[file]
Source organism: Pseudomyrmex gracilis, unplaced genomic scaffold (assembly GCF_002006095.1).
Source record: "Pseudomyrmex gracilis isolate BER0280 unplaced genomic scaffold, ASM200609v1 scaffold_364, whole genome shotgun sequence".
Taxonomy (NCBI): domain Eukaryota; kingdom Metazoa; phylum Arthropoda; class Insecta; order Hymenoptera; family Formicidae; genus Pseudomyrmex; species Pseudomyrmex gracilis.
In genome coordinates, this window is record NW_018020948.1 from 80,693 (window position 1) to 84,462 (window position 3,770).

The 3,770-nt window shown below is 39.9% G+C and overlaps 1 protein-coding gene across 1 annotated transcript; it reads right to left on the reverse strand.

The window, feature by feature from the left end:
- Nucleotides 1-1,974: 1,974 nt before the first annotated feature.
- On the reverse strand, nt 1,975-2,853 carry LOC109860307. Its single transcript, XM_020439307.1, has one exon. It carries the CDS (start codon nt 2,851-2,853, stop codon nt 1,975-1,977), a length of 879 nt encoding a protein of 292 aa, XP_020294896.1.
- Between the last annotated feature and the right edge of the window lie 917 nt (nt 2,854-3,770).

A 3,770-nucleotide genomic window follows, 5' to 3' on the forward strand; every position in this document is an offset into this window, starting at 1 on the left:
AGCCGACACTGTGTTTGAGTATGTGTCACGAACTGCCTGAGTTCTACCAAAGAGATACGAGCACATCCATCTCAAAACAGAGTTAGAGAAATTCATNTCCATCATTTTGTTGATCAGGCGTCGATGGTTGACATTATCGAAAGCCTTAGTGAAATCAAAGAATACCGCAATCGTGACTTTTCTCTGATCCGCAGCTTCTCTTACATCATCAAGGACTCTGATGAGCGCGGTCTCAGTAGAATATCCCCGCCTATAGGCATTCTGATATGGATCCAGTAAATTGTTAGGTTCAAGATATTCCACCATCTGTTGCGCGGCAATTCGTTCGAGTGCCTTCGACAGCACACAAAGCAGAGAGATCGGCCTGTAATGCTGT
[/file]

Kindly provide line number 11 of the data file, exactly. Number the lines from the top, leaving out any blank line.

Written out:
AGCCGACACTGTGTTTGAGTATGTGTCACGAACTGCCTGAGTTCTACCAAAGAGATACGAGCACATCCATCTCAAAACAGAGTTAGAGAAATTCATNTCCATCATTTTGTTGATCAGGCGTCGATGGTTGACATTATCGAAAGCCTTAGTGAAATCAAAGAATACCGCAATCGTGACTTTTCTCTGATCCGCAGCTTCTCTTACATCATCAAGGACTCTGATGAGCGCGGTCTCAGTAGAATATCCCCGCCTATAGGCATTCTGATATGGATCCAGTAAATTGTTAGGTTCAAGATATTCCACCATCTGTTGCGCGGCAATTCGTTCGAGTGCCTTCGACAGCACACAAAGCAGAGAGATCGGCCTGTAATGCTGT